Students of Gayaza High School joined the rest of the world to celebrate the youth and climate change day.
The fun filled event coincided with the signing of the UN framework agreement on climate change, which was designed during the COP21 conference in Paris last year. Prime Minister Ruhakana Rugunda signed on behalf of Uganda in New York.
Signed by 195 nations the landmark agreement is aimed at strengthening the global response to the threat of climate change, in the context of sustainable development and efforts to eradicate poverty.
Students showcased the biogas project which powers up the school's kitchen.
Since 2013, biogas has been a key source of energy for the 111-year old school, cutting down the expense of buying fuel while preserving a significant number of trees and reducing carbon emissions from the burning wood.
"We mostly used firewood in the past, but later realized that we were wasting our environment. We have since switched from using firewood, and hope to expand and use it for electricity," Tracy Lawino, a senior six student said in an interview.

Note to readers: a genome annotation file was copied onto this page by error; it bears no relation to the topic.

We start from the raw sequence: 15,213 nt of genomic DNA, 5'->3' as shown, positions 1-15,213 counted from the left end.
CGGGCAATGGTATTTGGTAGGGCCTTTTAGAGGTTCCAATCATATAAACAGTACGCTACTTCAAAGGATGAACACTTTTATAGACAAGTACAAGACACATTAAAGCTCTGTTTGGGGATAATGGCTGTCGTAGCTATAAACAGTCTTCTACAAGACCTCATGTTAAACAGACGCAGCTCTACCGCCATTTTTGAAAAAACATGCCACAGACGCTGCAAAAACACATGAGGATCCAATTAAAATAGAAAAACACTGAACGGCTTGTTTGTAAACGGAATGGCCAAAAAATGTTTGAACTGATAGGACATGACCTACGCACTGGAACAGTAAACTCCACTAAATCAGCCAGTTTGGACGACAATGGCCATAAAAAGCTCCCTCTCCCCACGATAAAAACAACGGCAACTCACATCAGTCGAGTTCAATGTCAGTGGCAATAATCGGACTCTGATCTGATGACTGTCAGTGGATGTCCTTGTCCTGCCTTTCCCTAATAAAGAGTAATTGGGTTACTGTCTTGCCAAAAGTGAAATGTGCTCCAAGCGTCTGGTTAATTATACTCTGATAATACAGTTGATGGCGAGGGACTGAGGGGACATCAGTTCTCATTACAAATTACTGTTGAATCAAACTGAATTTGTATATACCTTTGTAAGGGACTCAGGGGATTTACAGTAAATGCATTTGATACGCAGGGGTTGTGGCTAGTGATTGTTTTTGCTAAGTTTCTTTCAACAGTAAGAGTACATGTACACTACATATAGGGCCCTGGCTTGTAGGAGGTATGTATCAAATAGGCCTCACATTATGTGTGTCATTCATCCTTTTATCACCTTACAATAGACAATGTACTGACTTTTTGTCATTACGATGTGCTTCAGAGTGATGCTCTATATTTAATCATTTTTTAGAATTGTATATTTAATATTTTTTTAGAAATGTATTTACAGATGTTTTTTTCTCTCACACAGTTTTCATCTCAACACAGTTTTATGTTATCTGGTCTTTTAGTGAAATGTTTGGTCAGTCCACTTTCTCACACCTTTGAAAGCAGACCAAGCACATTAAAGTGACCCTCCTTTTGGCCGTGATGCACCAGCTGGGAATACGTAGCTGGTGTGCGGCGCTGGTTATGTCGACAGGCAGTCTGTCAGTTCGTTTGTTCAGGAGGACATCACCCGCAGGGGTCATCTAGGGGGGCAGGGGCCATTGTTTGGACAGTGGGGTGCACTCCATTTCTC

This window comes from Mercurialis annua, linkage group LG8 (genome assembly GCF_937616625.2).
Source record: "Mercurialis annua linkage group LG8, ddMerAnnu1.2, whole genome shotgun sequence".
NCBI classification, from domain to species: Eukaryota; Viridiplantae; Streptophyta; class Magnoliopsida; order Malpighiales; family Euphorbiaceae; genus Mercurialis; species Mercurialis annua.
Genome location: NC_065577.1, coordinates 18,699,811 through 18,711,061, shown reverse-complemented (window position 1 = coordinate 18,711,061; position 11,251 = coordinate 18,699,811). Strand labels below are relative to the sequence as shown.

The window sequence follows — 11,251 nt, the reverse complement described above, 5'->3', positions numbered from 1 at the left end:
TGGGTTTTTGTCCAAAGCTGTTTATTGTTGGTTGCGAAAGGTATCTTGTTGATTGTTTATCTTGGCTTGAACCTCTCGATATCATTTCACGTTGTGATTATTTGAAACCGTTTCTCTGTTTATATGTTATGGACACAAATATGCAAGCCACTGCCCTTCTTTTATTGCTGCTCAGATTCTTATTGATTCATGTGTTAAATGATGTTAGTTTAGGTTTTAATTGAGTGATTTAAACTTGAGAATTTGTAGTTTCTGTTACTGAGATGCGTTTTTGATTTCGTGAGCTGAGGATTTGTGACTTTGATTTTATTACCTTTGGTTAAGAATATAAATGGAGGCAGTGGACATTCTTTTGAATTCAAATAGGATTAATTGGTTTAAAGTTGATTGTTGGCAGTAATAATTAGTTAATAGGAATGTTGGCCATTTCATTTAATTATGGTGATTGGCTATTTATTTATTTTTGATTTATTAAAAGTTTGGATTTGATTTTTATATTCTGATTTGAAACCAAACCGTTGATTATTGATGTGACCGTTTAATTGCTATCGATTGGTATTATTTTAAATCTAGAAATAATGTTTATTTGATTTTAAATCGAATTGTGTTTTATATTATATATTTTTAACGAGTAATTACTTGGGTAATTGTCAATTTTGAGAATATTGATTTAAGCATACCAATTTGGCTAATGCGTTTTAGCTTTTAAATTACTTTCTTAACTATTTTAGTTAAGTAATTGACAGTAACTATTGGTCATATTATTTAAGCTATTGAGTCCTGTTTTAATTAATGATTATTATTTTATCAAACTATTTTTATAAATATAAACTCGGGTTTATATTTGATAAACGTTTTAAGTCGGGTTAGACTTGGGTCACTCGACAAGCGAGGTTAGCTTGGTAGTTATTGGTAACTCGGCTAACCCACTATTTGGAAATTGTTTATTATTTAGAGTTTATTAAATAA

They also showcased plays, music and dance to raise awareness about the contribution of the young generation to the climate change agenda.
Speaking at the event, the European Union Ambassador Kristian Schmidt urged students to participate in activities that are aimed at saving the environment.
"Although Africa contributes the least percentage (less than 1%) to greenhouse gas emission, it is the most vulnerable to the effects of climate change; no one is more important than the next generation," he said.
Likewise, the Sophie Makame, the French Ambassador to Uganda, lauded Gayaza High School for its various initiatives towards environmental conservation.
"I wish the next generations will have a chance and the right to see and enjoy this nature as we can do now," she said.